- The Washington Times - Friday, October 6, 2017

The Justice Department issued legal guidance across the federal government Friday that outlines how agencies should interpret religious freedom protections — a broad directive that supporters say allows individuals to live and work in a manner consistent with their religion.

But critics say the guidance amounts to a sweeping license to discriminate that could have a broad impact on the rights of women and LGBT individuals.

The memo, issued by Attorney General Jeff Sessions, does not resolve any specific ongoing litigation, but it will serve as a baseline for how the Justice Department will interpret current federal laws such as the Religious Freedom Restoration Act (RFRA) and Title VII of the Civil Rights Act of 1964.

Among 20 principles outlined in the memo, the Justice Department finds that RFRA protections extend not just to individuals but also to organizations, associations and at least some for-profit companies and that the government is not permitted to “second-guess the reasonableness of a religious belief.”

As an example, the memo states that the Department of Health and Human Services cannot second-guess “the determination of a religious employer that providing contraceptive coverage to its employees would make the employer complicit in wrongdoing in violation of the organization’s religious precepts.”

The DOJ memo was issued the same day that the Trump administration announced it would allow employers to claim religious or moral objections in order to be exempt from providing birth control coverage in their health insurance plans.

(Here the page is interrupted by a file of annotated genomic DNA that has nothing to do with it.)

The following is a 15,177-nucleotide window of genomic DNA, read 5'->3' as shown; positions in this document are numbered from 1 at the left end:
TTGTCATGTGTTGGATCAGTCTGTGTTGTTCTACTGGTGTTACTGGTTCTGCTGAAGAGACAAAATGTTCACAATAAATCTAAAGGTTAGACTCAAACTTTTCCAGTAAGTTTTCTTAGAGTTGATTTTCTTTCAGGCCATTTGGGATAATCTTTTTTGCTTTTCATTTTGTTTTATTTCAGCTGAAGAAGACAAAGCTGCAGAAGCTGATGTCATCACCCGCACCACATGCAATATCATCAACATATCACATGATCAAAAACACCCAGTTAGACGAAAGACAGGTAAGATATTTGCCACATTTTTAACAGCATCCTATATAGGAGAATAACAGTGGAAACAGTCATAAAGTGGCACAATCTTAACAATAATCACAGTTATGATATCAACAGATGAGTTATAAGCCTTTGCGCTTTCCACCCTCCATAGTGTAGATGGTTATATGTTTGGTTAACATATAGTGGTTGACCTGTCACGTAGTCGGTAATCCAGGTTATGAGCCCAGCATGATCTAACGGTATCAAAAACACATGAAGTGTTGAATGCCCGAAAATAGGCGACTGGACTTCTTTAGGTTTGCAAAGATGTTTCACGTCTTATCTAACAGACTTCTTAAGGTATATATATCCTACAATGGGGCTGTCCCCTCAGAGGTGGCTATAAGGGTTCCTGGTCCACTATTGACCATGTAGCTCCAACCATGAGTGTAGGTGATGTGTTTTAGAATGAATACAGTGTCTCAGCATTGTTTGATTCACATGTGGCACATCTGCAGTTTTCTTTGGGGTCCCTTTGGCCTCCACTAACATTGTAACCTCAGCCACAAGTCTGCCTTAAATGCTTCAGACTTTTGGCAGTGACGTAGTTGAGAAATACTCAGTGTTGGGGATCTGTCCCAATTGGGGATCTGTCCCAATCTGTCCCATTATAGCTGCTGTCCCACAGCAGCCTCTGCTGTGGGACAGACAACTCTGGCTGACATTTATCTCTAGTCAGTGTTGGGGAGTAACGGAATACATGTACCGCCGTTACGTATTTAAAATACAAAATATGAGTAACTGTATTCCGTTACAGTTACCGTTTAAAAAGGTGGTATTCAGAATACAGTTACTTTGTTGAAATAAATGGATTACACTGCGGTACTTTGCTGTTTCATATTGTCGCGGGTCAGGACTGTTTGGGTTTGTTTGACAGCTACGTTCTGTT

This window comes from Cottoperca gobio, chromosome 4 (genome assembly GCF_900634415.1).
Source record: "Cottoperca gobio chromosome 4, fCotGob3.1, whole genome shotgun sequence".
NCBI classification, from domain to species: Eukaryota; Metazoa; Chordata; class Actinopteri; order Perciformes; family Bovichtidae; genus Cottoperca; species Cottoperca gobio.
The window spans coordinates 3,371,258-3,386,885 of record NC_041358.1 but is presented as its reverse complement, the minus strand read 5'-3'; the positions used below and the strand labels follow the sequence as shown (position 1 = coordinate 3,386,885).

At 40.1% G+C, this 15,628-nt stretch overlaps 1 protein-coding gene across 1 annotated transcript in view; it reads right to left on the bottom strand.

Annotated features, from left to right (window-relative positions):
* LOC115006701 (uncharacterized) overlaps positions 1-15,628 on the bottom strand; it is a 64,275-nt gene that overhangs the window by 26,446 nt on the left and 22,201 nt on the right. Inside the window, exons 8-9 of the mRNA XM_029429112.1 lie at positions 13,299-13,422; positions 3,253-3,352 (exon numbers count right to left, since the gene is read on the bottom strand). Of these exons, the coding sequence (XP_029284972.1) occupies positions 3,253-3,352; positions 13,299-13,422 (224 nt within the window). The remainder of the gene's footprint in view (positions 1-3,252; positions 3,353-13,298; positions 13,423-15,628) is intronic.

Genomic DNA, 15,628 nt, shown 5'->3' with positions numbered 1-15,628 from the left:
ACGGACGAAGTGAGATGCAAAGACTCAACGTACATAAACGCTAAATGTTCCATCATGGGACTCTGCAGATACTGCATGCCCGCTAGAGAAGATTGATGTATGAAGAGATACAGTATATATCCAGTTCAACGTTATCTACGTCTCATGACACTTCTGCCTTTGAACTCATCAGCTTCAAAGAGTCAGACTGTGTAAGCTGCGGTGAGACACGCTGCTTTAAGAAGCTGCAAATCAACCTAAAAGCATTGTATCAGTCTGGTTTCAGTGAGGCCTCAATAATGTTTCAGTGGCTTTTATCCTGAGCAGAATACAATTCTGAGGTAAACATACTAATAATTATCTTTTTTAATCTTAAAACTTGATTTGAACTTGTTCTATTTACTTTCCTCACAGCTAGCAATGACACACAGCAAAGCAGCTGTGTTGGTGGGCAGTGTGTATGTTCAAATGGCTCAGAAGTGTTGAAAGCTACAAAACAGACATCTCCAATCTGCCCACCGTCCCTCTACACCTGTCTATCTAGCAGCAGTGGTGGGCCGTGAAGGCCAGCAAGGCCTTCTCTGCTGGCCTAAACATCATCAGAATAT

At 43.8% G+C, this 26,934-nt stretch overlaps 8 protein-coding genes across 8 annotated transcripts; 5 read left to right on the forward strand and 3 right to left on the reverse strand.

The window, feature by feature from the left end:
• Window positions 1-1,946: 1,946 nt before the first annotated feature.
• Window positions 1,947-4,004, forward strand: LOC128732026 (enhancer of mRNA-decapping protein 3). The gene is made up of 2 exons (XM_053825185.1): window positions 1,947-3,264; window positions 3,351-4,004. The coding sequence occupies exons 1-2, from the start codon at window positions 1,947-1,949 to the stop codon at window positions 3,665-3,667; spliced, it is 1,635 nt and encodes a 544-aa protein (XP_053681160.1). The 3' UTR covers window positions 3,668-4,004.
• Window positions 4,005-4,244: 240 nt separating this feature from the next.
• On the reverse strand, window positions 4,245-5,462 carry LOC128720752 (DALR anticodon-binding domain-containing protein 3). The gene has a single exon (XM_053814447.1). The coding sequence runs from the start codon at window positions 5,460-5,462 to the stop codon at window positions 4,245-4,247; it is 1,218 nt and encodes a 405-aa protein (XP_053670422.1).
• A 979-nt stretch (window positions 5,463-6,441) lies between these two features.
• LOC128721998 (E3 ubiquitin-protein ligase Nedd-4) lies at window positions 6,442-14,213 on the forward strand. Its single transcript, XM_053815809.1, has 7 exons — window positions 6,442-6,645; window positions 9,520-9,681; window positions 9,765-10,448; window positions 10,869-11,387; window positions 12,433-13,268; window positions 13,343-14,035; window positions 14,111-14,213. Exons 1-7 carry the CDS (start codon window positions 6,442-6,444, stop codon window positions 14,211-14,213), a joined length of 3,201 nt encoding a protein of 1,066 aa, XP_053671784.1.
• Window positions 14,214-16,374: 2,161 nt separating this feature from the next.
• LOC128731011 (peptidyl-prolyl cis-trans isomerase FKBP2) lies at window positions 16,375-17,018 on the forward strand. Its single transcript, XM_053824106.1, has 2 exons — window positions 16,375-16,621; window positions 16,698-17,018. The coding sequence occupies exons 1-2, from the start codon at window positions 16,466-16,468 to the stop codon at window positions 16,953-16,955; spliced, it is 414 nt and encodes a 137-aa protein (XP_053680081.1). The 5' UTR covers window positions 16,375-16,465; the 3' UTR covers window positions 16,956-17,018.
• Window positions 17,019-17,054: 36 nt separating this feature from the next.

“Religious liberty is not merely a right to personal religious beliefs or even to worship in a sacred place,” Mr. Sessions wrote in the 25-page memo. “Except in the narrowest of circumstances, no one should be forced to choose between living out his or her faith and complying with the law. Therefore, to the greatest extent practicable and permitted by law, religious observance should be reasonably accommodated in all government activity, including employment, contracting and programming.”

DOJ documents outlining the memo say agencies to should rely on the guidance to protect religious liberties “in all aspects of their work, including as employers, rule-makers, adjudicators, contract- and grant-makers, and program administrators.”

Among other principles outlined in the memo, the Justice Department instructs that religious employers are entitled to employ those whose beliefs and actions align with their own religious beliefs, and also that “Americans do not give up their freedom of religion by participating in the marketplace, partaking of the public square, or interacting with government.”

That will protect Americans’ freedom to live in a manner consistent with their faith without fear of government punishment, said Michael Farris, the president of the religious legal group Alliance Defending Freedom.